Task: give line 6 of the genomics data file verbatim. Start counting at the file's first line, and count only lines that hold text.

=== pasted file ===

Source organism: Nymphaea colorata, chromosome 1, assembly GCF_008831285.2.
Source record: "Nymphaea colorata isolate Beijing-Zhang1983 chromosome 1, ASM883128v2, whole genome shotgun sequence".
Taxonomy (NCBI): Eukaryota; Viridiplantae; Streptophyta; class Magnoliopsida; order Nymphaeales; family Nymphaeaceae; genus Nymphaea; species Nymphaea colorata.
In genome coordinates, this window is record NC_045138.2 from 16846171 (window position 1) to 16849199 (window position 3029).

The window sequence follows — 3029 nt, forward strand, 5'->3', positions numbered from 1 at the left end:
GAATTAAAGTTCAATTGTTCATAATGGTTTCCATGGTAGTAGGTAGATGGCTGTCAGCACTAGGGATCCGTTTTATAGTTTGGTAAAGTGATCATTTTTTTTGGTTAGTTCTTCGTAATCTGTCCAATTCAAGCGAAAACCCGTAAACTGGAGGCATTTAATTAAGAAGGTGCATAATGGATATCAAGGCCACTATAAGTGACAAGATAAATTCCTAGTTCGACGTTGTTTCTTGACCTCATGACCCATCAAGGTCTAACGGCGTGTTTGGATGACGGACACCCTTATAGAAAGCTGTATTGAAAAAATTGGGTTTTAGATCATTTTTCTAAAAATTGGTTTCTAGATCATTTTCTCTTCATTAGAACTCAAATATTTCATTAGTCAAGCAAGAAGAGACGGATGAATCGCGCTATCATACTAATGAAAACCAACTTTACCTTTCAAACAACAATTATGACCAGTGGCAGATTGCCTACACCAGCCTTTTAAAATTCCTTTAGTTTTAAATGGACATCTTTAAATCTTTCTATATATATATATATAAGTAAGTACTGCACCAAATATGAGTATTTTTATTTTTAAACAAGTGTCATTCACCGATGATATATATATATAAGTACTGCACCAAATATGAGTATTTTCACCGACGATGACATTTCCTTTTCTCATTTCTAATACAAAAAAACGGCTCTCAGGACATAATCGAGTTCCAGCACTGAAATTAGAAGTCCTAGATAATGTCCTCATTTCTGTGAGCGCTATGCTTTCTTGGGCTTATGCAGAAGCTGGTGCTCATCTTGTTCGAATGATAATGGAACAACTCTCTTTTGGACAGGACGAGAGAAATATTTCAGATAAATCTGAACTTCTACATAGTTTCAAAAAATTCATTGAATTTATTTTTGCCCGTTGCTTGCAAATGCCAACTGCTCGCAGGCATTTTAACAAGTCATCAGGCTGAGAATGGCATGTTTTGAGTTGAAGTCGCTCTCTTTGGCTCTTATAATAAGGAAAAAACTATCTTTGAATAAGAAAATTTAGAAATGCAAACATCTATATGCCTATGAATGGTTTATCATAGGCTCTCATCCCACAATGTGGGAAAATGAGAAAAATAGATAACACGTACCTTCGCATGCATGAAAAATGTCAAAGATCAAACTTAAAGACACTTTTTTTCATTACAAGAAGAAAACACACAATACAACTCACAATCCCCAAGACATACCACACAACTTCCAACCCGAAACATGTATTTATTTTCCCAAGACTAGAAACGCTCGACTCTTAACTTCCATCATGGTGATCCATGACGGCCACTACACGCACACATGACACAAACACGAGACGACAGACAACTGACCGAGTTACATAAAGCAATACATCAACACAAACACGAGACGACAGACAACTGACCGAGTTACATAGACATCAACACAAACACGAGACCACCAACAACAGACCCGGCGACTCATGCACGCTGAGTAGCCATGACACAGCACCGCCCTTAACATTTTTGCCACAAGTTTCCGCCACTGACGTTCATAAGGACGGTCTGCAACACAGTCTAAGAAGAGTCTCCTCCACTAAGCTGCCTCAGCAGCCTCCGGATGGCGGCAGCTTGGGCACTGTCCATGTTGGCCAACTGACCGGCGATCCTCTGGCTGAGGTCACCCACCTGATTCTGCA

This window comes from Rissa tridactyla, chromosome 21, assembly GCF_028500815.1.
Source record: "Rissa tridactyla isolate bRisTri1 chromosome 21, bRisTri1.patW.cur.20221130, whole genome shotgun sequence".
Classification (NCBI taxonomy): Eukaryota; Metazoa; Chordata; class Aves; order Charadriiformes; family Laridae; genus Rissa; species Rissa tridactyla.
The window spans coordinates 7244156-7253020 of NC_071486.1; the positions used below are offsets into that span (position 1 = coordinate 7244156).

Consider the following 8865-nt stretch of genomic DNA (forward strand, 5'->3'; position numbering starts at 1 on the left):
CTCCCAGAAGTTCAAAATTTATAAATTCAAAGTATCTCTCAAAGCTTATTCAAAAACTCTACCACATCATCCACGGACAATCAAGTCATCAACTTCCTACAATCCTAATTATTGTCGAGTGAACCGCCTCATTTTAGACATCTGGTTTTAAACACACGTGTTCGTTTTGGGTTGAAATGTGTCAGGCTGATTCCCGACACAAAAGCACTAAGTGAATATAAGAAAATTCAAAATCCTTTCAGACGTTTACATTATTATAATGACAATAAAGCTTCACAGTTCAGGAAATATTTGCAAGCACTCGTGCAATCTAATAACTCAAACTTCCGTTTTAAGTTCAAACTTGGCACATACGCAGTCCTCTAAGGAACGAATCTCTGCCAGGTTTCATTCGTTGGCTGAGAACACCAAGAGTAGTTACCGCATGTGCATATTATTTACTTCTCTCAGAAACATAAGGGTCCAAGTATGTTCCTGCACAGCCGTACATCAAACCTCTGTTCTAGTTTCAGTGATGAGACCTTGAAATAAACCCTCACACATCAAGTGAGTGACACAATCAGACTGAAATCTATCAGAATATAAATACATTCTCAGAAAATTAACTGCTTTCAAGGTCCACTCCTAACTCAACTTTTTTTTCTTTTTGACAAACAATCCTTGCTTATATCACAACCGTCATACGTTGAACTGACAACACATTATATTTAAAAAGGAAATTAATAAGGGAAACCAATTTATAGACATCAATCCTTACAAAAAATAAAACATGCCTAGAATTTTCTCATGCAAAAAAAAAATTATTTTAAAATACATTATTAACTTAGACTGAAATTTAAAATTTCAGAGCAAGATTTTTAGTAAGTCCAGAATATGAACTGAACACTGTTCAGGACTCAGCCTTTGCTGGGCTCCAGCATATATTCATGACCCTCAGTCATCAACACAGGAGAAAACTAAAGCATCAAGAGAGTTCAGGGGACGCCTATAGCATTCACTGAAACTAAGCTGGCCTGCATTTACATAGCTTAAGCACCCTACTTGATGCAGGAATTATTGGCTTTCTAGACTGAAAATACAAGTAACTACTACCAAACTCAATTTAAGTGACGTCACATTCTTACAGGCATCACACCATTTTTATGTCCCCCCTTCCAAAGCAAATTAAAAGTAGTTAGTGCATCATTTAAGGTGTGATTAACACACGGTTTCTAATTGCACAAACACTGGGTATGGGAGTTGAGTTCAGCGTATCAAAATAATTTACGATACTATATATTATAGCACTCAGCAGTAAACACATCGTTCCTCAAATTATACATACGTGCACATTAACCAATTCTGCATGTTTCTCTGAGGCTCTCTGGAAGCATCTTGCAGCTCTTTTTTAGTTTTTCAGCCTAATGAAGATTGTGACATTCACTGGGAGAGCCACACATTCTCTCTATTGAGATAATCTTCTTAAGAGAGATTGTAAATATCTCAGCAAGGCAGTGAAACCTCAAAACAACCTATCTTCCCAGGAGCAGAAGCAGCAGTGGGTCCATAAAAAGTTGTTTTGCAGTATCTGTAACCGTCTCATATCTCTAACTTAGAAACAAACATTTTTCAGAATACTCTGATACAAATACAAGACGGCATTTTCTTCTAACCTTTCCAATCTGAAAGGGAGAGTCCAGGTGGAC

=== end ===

GAATTAAAGTTCAATTGTTCATAATGGTTTCCATGGTAGTAGGTAGATGGCTGTCAGCACTAGGGATCCGTTTTATAGTTTGGTAAAGTGATCATTTTTTTTGGTTAGTTCTTCGTAATCTGTCCAATTCAAGCGAAAACCCGTAAACTGGAGGCATTTAATTAAGAAGGTGCATAATGGATATCAAGGCCACTATAAGTGACAAGATAAATTCCTAGTTCGACGTTGTTTCTTGACCTCATGACCCATCAAGGTCTAACGGCGTGTTTGGATGACGGACACCCTTATAGAAAGCTGTATTGAAAAAATTGGGTTTTAGATCATTTTTCTAAAAATTGGTTTCTAGATCATTTTCTCTTCATTAGAACTCAAATATTTCATTAGTCAAGCAAGAAGAGACGGATGAATCGCGCTATCATACTAATGAAAACCAACTTTACCTTTCAAACAACAATTATGACCAGTGGCAGATTGCCTACACCAGCCTTTTAAAATTCCTTTAGTTTTAAATGGACATCTTTAAATCTTTCTATATATATATATATAAGTAAGTACTGCACCAAATATGAGTATTTTTATTTTTAAACAAGTGTCATTCACCGATGATATATATATATAAGTACTGCACCAAATATGAGTATTTTCACCGACGATGACATTTCCTTTTCTCATTTCTAATACAAAAAAACGGCTCTCAGGACATAATCGAGTTCCAGCACTGAAATTAGAAGTCCTAGATAATGTCCTCATTTCTGTGAGCGCTATGCTTTCTTGGGCTTATGCAGAAGCTGGTGCTCATCTTGTTCGAATGATAATGGAACAACTCTCTTTTGGACAGGACGAGAGAAATATTTCAGATAAATCTGAACTTCTACATAGTTTCAAAAAATTCATTGAATTTATTTTTGCCCGTTGCTTGCAAATGCCAACTGCTCGCAGGCATTTTAACAAGTCATCAGGCTGAGAATGGCATGTTTTGAGTTGAAGTCGCTCTCTTTGGCTCTTATAATAAGGAAAAAACTATCTTTGAATAAGAAAATTTAGAAATGCAAACATCTATATGCCTATGAATGGTTTATCATAGGCTCTCATCCCACAATGTGGGAAAATGAGAAAAATAGATAACACGTACCTTCGCATGCATGAAAAATGTCAAAGATCAAACTTAAAGACACTTTTTTTCATTACAAGAAGAAAACACACAATACAACTCACAATCCCCAAGACATACCACACAACTTCCAACCCGAAACATGTATTTATTTTCCCAAGACTAGAAACGCTCGACTCTTAACTTCCATCATGGTGATCCATGACGGCCACTACACGCACACATGACACAAACACGAGACGACAGACAACTGACCGAGTTACATAAAGCAATACATCAACACAAACACGAGACGACAGACAACTGACCGAGTTACATAGACATCAACACAAACACGAGACCACCAACAACAGACCCGGCGACTCATGCACGCTGAGTAGCCATGACACAGCACCGCCCTTAACATTTTTGCCACAAGTTTCCGCCACTGACGTTCATAAGGACGGTCTGCAACACAGTCTAAGAAGAGTCTCCTCCACTAAGCTGCCTCAGCAGCCTCCGGATGGCGGCAGCTTGGGCACTGTCCATGTTGGCCAACTGACCGGCGATCCTCTGGCTGAGGTCACCCACCTGATTCTGCA